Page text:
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11.21.17

Links 21/11/2017: LibreELEC (Krypton) v8.2.1 MR, Mesa 17.3.0 RC5

Posted in News Roundup at 5:03 pm by Dr. Roy Schestowitz

GNOME bluefish

Contents

GNU/Linux

Free Software/Open Source

  • Why the open source community needs a diverse supply chain

    Diversity and inclusivity in the technology industry—and in open source communities more specifically—have received a lot of coverage, both on Opensource.com and elsewhere. One approach to the issue foregrounds arguments about concepts that are more abstract—like human decency, for example.

    But the “supply chain” metaphor works, too. And it can be an effective argument for championing greater inclusivity in our open organizations, especially when people dismiss arguments based on appeals to abstract concepts. Open organizations require inclusivity, which is a necessary input to get the diversity that reduces the risk in our supply chain.

  • Is your company an open source parasite?

    Getting involved in the open source projects that matter to a company, in other words, gives them more ability to influence their future today, even as dependence on a vendor results in putting one’s future in the hands of that vendor to resolve on their timetable. It’s simply not smart business, not if an open source alternative exists and your company already depends upon it.

    In sum, the GitHub contributor counts should be much higher, and not merely for those in the business of selling software (or tech, generally). Any company defined by software—and that’s your company, too—needs to get more involved in both using and contributing open source software.

  • How Open Source Tech Helps Feds Solve Workforce Turnover Issues

    Just as a mainframe from decades ago might be ready for retirement, the IT staff who originally procured and installed that system might also be preparing for a new phase in their lives. It’s up to the current and next generation of government IT employees to prepare for that eventuality, but there are indications they may not be ready, despite evidence that older IT professionals are retiring or will soon be leaving their positions.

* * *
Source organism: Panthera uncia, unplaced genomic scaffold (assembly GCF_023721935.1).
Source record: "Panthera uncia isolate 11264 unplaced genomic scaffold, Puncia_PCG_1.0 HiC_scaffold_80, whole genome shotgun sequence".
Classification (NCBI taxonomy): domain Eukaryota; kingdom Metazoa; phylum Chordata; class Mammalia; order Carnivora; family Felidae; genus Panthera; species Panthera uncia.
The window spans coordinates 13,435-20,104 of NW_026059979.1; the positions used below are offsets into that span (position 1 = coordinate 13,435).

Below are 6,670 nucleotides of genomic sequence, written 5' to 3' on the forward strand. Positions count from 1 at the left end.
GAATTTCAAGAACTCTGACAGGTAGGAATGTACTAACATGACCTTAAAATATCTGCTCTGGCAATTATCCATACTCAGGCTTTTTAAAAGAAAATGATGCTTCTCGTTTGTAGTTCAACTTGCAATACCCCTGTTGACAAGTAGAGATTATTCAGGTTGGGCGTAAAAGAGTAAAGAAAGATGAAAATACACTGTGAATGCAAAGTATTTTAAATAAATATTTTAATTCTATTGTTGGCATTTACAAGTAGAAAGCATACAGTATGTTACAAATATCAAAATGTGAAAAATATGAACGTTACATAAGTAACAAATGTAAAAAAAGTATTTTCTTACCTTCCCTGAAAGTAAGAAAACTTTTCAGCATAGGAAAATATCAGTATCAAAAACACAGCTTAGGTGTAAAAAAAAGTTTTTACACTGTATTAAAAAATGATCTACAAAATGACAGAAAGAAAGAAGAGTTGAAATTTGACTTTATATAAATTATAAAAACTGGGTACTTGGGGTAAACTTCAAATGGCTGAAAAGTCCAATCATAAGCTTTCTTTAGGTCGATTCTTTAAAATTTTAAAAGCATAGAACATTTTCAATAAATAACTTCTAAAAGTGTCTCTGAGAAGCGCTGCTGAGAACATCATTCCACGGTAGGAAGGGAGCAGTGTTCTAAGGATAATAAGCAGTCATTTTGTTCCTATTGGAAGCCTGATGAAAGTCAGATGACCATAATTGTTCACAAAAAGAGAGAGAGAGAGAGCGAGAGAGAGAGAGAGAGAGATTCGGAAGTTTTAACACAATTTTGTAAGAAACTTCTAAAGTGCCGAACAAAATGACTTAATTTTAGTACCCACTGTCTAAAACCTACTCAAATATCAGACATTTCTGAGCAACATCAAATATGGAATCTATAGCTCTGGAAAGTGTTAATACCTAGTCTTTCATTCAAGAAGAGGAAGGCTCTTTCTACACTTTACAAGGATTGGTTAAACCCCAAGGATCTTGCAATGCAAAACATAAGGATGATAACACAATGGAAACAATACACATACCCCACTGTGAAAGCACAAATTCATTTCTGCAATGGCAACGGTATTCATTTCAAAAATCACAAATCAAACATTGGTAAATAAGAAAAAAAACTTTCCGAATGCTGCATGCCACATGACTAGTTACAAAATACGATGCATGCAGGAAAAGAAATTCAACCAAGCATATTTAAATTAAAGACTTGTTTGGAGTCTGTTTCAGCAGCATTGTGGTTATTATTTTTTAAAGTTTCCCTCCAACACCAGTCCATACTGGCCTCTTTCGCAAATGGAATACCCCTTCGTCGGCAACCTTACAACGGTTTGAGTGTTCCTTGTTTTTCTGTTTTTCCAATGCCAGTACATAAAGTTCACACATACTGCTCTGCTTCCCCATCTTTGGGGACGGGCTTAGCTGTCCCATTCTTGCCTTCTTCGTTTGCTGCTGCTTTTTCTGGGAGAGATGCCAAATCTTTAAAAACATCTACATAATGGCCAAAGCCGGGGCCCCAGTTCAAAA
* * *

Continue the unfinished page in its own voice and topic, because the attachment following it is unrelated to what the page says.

Unfortunately, a skills gap exists even among younger generation IT workers. Agencies are scrambling to find personnel with expertise in cloud service management, cybersecurity, technical architecture and legacy technologies, such as common business-oriented language (COBOL) and mainframes, among other areas. At the same time that many workers are getting ready to retire, leaving behind a wealth of knowledge, many younger IT professionals are struggling to gain the knowledge they will need to take their agencies into the future.

  • Introducing Fn: “Serverless must be open, community-driven, and cloud-neutral”

    Fn, a new serverless open source project was announced at this year’s JavaOne. There’s no risk of cloud lock-in and you can write functions in your favorite programming language. “You can make anything, including existing libraries, into a function by packaging it in a Docker container.” We invited Bob Quillin, VP for the Oracle Container Group to talk about Fn, its best features, next milestones and more.

  • Events

    • Debian seminar in Yokohama, 2017/11/18

      I had attended to Tokyo area debian seminar #157. The day’s special guest is Chris Lamb, the Debian Project Leader in 2017. He had attended to Open Compliance Summit, so we invited him as our guest.

  • SaaS/Back End

    • Overclock Labs bets on Kubernetes to help companies automate their cloud infrastructure

      Overclock Labs wants to make it easier for developers to deploy and manage their applications across clouds. To do so, the company is building tools to automate distributed cloud infrastructure and, unsurprisingly, it is betting on containers — and specifically the Kubernetes container orchestration tools — to do this.

      Today, Overclock Labs, which was founded two years ago, is coming out of stealth and announcing that it raised a $1.3 million seed round from a number of Silicon Valley angel investors and CrunchFund — the fund that shares a bit of its name and history with TechCrunch but is otherwise completely unaffiliated with the blog you are currently reading.

  • Databases

    • MariaDB Energizes the Data Warehouse with Open Source Analytics Solution

      MariaDB® Corporation, the company behind the fastest growing open source database, today announced new product enhancements to MariaDB AX, delivering a modern approach to data warehousing that enables customers to easily perform fast and scalable analytics with better price performance over proprietary solutions. MariaDB AX expands the highly successful MariaDB Server, creating a solution that enables high performance analytics with distributed storage and parallel processing, and that scales with existing commodity hardware on premises or across any cloud platform. With MariaDB AX, data across every facet of the business is transformed into meaningful and actionable results.

  • Pseudo-Open Source (Openwashing)

    • AT&T Wants White Box Routers with an Open Operating System [Ed: AT&T wants to openwash its surveillance equipment]